And they heard a loud voice from heaven saying to them, “Come up here.” And they ascended to heaven in a cloud, and their enemies saw them. (Revelation 11:3-12)

The two end-time witnesses are attributed with initiating events that are not unique to history. Not only are Elijah-like events foretold in Revelation, like no rain for three and a half years as well as fire from heaven, we also read of Moses-like events of turning water into blood and to strike the earth with all kinds of plagues.

Revelation tells us that after their witness is completed, they are killed and left lying in the streets of Jerusalem – characterised here as Sodom and Egypt, symbols for wickedness and slavery. The whole world celebrates. But not for long. Three days later “the breath of life from God entered them, and they stood on their feet…”

The spontaneous celebration of the death of these two witnesses (or prophets) apparently quickly turns into one of great fear. They are resurrected! Live television footage is broadcast instantly around the world. The evidence is shocking and unexpected. No conspiracy theories or expedient explanations can deny what has just happened. Two dead Christian prophets, widely regarded as “terrorists”, have come back to life!

Returning for a moment to Herod’s comments regarding “the risen John”: was he aware that an end-time “Elijah” character was going to be resurrected? We don’t know apart from what he did postulate.

We probably have more questions, I suppose, when it comes to what lies directly ahead. Who are those two witnesses? How are they commissioned? Are they literal flesh-and-blood men, or do they represent a figurative metaphor we have yet to understand? Is it an event we’ll see in our lifetime, or is it yet still “over the horizon”? Will nominal Christianity at large (as opposed to followers of Christ) recognise and affirm the work of the two witnesses? We can be sure, however, that those who live through those days will make the connections that God intends to impress on humanity.

The resurrection themes, events and discussions recurring throughout the pages of the Bible illustrate in many different ways a powerful testament to our ultimate destiny – to ultimately become glorified sons of God. Everything in “history” it seems centres on the resurrection of the righteous.

For the earnest expectation of the creation eagerly waits for the revealing of the sons of God… For we know that the whole creation groans and labours with birth pangs together until now.  (Romans 8:19,22)

How we get there, and what it’s like when we experience it, will probably be more surprising and more amazing than we could ever imagine.

John T Klassek


Copyright John T Klassek 2011
Scriptures from New King James Version

Humble, faithful people

The people of God are everywhere, but sometimes you must look carefully. Within large and flourishing churches, and in small, scattered groups, you’ll find humble, faithful people who, having God’s Holy Spirit within, live their lives quite contrary to the norms of “this world”. They are saints. They reflect the light of Jesus in all they are. They have, in the words of scripture, crossed over from death to life.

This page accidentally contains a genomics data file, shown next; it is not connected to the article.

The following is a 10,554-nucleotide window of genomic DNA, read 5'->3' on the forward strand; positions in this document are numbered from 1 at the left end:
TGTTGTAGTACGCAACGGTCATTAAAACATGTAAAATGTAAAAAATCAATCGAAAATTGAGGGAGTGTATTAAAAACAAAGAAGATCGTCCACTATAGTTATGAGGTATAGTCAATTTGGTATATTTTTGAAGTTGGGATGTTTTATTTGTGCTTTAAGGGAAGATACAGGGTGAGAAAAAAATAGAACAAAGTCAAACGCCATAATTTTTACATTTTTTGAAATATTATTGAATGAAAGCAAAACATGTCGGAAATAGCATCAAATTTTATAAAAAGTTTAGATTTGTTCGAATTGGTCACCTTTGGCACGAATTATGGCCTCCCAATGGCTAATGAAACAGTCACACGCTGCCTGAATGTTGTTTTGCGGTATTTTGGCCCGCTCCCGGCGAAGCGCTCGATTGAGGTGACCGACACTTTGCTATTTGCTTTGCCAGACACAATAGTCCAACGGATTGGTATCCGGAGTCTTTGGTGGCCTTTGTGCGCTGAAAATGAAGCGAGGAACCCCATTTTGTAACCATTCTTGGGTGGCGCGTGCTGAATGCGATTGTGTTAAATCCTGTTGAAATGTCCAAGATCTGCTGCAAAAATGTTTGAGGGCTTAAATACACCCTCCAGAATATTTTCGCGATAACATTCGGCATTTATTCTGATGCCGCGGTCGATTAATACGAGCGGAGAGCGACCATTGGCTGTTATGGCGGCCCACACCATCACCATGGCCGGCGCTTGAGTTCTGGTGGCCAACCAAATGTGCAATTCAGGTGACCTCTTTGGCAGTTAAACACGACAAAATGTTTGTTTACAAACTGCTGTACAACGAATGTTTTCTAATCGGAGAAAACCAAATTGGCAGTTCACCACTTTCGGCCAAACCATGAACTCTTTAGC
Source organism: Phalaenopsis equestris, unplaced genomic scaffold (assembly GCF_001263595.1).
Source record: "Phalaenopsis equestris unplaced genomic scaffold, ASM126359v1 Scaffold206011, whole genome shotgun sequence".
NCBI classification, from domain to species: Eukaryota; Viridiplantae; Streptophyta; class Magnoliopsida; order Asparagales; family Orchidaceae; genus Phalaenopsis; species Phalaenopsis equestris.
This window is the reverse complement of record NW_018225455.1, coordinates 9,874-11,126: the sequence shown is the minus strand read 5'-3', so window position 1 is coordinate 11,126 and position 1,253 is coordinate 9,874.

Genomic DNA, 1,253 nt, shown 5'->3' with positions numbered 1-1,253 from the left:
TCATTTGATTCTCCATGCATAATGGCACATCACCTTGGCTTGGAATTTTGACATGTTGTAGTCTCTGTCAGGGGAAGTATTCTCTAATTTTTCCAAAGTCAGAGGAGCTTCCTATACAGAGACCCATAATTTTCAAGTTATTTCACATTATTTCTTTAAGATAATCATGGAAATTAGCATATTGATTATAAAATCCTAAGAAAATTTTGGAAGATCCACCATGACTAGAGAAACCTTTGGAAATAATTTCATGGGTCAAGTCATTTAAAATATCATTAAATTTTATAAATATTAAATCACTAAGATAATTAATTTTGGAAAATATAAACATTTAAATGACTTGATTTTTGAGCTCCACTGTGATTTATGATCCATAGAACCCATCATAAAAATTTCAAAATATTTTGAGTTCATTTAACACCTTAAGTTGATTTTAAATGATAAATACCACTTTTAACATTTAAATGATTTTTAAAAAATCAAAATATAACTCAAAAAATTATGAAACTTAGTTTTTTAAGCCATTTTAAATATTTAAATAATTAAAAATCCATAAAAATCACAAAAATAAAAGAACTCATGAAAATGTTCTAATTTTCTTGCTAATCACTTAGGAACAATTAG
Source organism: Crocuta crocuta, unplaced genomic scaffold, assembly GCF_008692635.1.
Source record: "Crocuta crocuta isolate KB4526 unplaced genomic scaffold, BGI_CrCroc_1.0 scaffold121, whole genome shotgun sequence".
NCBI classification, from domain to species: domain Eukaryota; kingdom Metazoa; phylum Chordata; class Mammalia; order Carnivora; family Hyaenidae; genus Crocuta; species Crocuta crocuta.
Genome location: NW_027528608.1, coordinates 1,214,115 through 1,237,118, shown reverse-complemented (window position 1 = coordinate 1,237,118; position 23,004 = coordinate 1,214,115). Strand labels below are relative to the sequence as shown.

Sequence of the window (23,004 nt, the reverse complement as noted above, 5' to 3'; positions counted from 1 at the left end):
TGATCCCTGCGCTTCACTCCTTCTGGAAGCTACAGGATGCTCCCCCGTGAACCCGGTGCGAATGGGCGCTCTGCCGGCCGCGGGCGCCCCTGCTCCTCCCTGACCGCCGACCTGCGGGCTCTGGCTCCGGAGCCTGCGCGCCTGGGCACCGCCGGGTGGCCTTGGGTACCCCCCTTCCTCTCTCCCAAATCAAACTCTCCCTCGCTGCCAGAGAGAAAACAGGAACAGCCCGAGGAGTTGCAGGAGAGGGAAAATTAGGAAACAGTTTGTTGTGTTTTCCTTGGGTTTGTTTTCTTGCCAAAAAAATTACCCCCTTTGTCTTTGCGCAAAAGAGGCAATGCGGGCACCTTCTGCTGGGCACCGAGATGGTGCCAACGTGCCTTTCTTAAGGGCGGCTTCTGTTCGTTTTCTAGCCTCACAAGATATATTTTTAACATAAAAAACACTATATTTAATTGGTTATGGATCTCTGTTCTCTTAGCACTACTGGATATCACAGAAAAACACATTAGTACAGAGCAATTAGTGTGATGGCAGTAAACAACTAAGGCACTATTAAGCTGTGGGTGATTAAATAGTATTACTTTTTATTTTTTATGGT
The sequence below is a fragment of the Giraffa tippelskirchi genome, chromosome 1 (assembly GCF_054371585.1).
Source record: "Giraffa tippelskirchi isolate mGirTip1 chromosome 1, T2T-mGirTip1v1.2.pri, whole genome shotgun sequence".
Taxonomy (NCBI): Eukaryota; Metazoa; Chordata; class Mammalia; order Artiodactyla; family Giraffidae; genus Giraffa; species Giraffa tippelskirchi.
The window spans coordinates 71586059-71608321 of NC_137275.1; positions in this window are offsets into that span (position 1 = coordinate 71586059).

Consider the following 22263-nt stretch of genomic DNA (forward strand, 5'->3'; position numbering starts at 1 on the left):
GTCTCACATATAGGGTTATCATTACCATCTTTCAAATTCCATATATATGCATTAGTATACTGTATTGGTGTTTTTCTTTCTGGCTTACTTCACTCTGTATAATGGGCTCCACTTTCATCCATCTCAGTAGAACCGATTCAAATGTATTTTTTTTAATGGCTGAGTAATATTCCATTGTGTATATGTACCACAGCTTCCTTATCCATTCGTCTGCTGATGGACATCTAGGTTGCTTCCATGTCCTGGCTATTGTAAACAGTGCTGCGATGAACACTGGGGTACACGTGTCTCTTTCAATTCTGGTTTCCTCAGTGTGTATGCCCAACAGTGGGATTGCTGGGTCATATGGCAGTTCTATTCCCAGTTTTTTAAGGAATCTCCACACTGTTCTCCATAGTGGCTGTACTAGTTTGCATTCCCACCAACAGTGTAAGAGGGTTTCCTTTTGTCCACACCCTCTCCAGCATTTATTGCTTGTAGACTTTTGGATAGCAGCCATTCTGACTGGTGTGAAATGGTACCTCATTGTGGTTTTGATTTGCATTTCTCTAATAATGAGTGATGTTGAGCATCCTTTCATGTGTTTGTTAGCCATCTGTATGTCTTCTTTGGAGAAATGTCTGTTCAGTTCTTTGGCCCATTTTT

These are the people with whom God fellowships. And they should be your friends as well. They are loosely defined corporately, as the “church without borders” is bigger than you may imagine and spread further afield than you might know. They are the very reason the world hasn’t yet sunken into the abyss of war and pestilence.

One faithful community, who in looking to Jesus for leadership, wrote this on their website:

We live in a time when many of the faithful have been scattered. The darkness of our world and the coldness of so many religious leaders make it a challenge for God’s children to find safe pastures. We believe God will provide the shepherds. We believe those leaders provided by God will be different than those who came before. Less invested in corporate mentality, less interested in control, more given to loving leadership, more generous in service. Less arrogant, less contentious, more humble, more patient with the imperfections of their brethren.

If this speaks to you, then you understand something others may not. You’re among friends, and definitely a part of the success story. And what’s more, you’re probably able to help others in search of safe pasture. It was Jesus who said, “My sheep hear My voice, and I know them, and they follow Me. And I give them eternal life, and they shall never perish; neither shall anyone snatch them out of My hand.” (John 10:27-28 NIV)

John T Klassek

He’s coming

Jesus is coming. That’s what He said.

Do we believe it? Some do, most don’t.

Most of us have little idea of what lies just ahead; the news and events in our world will be momentous – because Jesus said He’s coming back but this time with power and might, fury and judgment.